In February 2011, I visited my friend Bill Huang who worked for Tencent in Shenzhen. Bill was telling me about their new messaging app, called WeChat, that had just launched. At the time, I had been using WhatsApp for more than a year. I asked Bill why they would build a copycat. His reply? He simply insisted that I download the app and take it for a spin.
That night, I went home to Hong Kong and installed it on my mom’s iPad. To my surprise, she got it right away — she still couldn’t figure out how to turn off her iPad, but she could send me a smiley face. I knew WeChat was onto something big.
Since then, WeChat has grown dramatically. The app has not only changed how my mother communicates, but has ingrained itself into the lives of the 570 million people who logged in on a daily basis in September 2015. To showcase WeChat’s ubiquity: Penetration rates in all tier-one Chinese cities (10+ million population) are above 90 percent of the population.
WeChat has a depth of engagement that most other apps cannot match because of the breadth of social features it offers — from Moments, for sharing news and links, high-quality video and audio chat (users generate 540 years of video/voice every day), to stickers and gaming (15 percent of users play 10 minutes of games per day). These features don’t simply promote transactional messages, but rather forms of self-expression.
This engagement allows WeChat to experiment and become a platform for all sorts of new messaging or payment-based features. Many people outside of China fail to realize the breadth of use cases and verticals that WeChat now spans, from e-commerce, to transportation, to financial services.
WeChat’s amazing social (and now payments, too) experience has morphed it into a global platform, with people using it to find jobs in South Africa, to raise money for their nonprofit in California, to sell real estate in Manhattan and to find a date in South Asia.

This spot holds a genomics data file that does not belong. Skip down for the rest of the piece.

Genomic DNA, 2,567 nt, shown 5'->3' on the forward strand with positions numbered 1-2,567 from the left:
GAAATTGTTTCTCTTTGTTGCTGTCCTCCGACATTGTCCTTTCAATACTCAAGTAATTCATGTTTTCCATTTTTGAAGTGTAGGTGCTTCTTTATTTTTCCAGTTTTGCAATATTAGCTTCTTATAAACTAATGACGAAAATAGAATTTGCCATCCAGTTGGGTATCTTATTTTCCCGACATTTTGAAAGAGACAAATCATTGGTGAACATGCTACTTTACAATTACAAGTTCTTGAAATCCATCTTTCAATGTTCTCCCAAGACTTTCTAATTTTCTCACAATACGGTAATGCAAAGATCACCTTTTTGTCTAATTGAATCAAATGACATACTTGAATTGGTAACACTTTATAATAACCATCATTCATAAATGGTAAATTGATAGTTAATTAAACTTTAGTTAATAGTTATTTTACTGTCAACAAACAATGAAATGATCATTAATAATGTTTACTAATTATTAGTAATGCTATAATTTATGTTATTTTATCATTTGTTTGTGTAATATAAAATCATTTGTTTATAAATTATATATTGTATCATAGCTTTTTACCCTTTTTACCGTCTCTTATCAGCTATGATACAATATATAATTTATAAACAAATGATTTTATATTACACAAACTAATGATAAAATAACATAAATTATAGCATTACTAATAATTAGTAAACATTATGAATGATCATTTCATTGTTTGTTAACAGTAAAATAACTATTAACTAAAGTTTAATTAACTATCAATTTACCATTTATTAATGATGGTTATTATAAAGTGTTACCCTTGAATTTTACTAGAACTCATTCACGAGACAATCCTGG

To show the many touch points WeChat now owns across a user’s daily life, here are some of the successful-but-under-the-radar use cases that go beyond in-app games and social posts.
WeChat Lucky Money (Think PayPal)
WeChat launched its money payments service in 2013, smartly modeling it off the thousand-year-old Chinese tradition of gifting money in red envelopes. Between 2014 and 2015, WeChat users sent more than 1 billion “red envelopes” to one another on the app — 50 times more than the year before. 50 million users are now sending red envelopes every day, and that number will likely double again by early next year. The trump card for WeChat payments is that you don’t need to add a contact to pay them — you use a simple QR code.
WeChat for Taxis (Think Uber)
Users can book taxis directly in WeChat through rideshare services like Didi Kuaidi in China or EasyTaxi in Singapore. Users can see the driver’s details and location, as well as communicate with the driver within WeChat. At the end of the trip, users can easily pay for the ride through a WeChat payment.
WeChat for Bills and Payment (Think Apple Pay)
Chinese residents can now use WeChat for a multitude of bill and payment options that go beyond what we see in the West — or any “messaging” app, for that matter. In some cities, people can now pay for their water, electricity, gas, broadband, mobile, tax and credit card bills through a service account on WeChat.
As of August 2014, there are more than 5 million public and service accounts on WeChat. Users also can go into a store, scan a product’s barcode within WeChat and get a list of the Chinese e-commerce sites that stock the product in question. With just a few clicks, you could be saving money by buying the item online. Users also can buy train and movie tickets through WeChat, or top off their phone credits instead of going to the market to buy a card.